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Denotation vs. Connotation

acclimate

[ak-luh-meyt, uh-klahy-mit] /ˈæk ləˌmeɪt, əˈklaɪ mɪt/
verb (used with object), verb (used without object), acclimated, acclimating.
1.
to accustom or become accustomed to a new climate or environment; adapt.
Origin of acclimate
1785-1795
1785-95; < French acclimater. See ac-, climate
Related forms
acclimatable
[uh-klahy-mi-tuh-buh l] /əˈklaɪ mɪ tə bəl/ (Show IPA),
adjective
acclimation
[ak-luh-mey-shuh n] /ˌæk ləˈmeɪ ʃən/ (Show IPA),
noun
reacclimate, verb, reacclimated, reacclimating.
unacclimated, adjective
Can be confused
acclamation, acclimation.
Dictionary.com Unabridged
Based on the Random House Dictionary, © Random House, Inc. 2015.
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Examples from the Web for acclimate
Contemporary Examples
Historical Examples
  • It may take a year or two to acclimate them to this more equable and more refreshing temperature.

    Our Italy Charles Dudley Warner
  • A variation of it was given you to acclimate you to Earth's gravity and atmosphere.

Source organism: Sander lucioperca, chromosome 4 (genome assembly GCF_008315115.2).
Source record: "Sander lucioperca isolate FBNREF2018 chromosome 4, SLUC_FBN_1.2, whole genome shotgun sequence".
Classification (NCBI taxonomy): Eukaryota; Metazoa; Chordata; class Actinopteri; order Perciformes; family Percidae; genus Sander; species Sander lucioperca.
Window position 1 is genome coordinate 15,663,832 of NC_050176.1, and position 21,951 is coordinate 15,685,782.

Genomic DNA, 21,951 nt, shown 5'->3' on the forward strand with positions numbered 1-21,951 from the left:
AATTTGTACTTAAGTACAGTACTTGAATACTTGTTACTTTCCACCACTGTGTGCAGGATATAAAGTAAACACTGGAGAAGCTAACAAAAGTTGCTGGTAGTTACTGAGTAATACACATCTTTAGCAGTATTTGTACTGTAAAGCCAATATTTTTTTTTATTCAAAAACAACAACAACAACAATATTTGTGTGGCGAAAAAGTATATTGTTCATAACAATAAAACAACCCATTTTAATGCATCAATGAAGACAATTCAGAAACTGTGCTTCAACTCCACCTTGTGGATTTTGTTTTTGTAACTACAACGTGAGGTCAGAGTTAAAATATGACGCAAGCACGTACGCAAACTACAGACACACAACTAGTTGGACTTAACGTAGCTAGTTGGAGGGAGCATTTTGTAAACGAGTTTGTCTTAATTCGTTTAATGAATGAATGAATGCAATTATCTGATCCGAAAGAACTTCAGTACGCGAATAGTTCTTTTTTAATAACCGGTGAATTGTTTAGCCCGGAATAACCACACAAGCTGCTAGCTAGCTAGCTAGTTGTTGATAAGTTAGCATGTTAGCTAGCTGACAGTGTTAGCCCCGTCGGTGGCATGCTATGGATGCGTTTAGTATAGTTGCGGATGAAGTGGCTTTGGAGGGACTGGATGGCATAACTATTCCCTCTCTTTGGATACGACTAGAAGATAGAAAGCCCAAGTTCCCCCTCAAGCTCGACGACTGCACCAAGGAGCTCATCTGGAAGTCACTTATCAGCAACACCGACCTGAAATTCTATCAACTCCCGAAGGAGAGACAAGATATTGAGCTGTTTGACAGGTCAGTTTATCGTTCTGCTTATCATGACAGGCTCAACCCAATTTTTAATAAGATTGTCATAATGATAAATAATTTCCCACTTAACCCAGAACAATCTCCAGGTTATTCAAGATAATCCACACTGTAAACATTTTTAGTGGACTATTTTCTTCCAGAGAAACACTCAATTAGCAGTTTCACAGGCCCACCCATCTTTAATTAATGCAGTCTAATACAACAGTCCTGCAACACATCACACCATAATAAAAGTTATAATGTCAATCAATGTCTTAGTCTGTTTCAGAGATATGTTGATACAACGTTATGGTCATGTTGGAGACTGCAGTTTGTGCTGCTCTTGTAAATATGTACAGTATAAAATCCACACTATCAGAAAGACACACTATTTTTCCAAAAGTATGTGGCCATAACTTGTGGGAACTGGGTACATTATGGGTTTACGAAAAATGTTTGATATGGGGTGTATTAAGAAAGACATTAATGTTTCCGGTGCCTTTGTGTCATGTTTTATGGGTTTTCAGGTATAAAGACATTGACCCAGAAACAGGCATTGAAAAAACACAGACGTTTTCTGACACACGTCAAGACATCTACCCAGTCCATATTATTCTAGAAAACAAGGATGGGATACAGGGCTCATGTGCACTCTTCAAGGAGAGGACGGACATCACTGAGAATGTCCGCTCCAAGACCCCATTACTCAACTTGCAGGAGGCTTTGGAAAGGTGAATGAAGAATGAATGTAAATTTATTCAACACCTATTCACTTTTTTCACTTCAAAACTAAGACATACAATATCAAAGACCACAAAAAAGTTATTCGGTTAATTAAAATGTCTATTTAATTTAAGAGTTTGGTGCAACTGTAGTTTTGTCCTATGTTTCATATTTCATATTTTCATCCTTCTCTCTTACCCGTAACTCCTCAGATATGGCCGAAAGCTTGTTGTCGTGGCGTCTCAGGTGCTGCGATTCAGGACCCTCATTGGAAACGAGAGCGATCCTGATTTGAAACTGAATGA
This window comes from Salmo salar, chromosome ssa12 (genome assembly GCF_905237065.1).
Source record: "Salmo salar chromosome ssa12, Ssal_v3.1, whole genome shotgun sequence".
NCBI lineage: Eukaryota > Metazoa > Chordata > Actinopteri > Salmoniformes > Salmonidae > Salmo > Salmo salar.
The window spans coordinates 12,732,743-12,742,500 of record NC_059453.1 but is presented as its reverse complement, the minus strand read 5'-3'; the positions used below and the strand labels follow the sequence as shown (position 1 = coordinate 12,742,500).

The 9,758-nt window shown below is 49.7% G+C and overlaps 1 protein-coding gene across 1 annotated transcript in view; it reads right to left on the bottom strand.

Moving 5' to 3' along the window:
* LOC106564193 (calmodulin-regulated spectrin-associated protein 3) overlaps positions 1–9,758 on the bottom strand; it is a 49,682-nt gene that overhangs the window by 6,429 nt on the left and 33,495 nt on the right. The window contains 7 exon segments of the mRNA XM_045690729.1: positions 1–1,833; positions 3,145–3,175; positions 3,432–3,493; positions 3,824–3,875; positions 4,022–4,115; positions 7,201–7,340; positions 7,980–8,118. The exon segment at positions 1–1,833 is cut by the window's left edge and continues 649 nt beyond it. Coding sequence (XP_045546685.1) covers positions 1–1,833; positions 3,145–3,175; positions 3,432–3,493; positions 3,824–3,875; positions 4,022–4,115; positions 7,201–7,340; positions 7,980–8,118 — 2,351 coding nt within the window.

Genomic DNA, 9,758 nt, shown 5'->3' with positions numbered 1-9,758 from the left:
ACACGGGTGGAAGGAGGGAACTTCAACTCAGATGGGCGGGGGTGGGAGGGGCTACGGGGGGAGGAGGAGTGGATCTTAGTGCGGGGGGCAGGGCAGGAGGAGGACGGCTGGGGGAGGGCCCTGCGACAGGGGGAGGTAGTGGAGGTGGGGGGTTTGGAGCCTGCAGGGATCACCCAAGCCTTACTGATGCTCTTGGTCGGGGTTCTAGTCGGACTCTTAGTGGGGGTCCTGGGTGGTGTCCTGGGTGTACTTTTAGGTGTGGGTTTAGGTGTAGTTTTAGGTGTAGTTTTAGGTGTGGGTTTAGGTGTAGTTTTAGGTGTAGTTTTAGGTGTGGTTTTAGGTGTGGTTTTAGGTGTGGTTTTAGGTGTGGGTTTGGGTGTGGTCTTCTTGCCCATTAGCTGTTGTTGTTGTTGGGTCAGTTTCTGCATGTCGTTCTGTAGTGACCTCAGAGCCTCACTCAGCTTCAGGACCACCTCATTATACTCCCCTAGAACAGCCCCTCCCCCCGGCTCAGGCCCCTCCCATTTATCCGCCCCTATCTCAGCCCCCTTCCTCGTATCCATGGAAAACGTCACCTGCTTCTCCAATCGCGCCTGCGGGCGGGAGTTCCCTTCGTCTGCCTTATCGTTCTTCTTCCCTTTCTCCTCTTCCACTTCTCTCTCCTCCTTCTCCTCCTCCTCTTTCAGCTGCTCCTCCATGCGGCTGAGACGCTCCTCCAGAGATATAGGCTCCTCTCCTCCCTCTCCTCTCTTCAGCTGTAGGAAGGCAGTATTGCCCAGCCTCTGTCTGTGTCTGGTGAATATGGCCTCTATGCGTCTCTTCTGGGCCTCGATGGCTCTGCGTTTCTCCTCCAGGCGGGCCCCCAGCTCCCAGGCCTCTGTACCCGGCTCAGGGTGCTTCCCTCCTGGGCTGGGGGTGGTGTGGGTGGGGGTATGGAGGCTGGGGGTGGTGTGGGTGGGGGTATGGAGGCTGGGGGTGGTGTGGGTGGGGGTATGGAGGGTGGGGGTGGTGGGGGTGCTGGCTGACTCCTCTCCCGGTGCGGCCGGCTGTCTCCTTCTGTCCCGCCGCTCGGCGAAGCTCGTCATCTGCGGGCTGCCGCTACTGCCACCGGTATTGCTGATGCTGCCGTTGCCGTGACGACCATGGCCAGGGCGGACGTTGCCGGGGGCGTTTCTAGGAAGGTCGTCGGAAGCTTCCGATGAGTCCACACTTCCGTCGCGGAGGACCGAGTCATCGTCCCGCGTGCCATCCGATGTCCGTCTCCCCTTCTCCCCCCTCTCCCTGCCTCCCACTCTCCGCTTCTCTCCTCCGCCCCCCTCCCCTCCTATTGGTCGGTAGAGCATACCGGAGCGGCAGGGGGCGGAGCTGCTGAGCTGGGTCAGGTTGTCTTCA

Star Performer Robert J. Shea
  • They had learned to appreciate their skill in the arts, and resolved to acclimate those arts at home.

  • Persistent efforts have been made to acclimate both Heather and Gorse in America.

    Old-Time Gardens Alice Morse Earle
  • Well, Sir, these races dying out, the white man has to acclimate himself.

    The Professor at the Breakfast Table Oliver Wendell Holmes (Sr.)
Word Origin and History for acclimate
v.

1792, from French acclimater, verb formed from à "to" (see ad-) + climat (see climate). Related: Acclimated; acclimating. The extended form acclimatize is now more common.

Online Etymology Dictionary, © 2010 Douglas Harper
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Difficulty index for acclimate

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Word Value for acclimate

15
19
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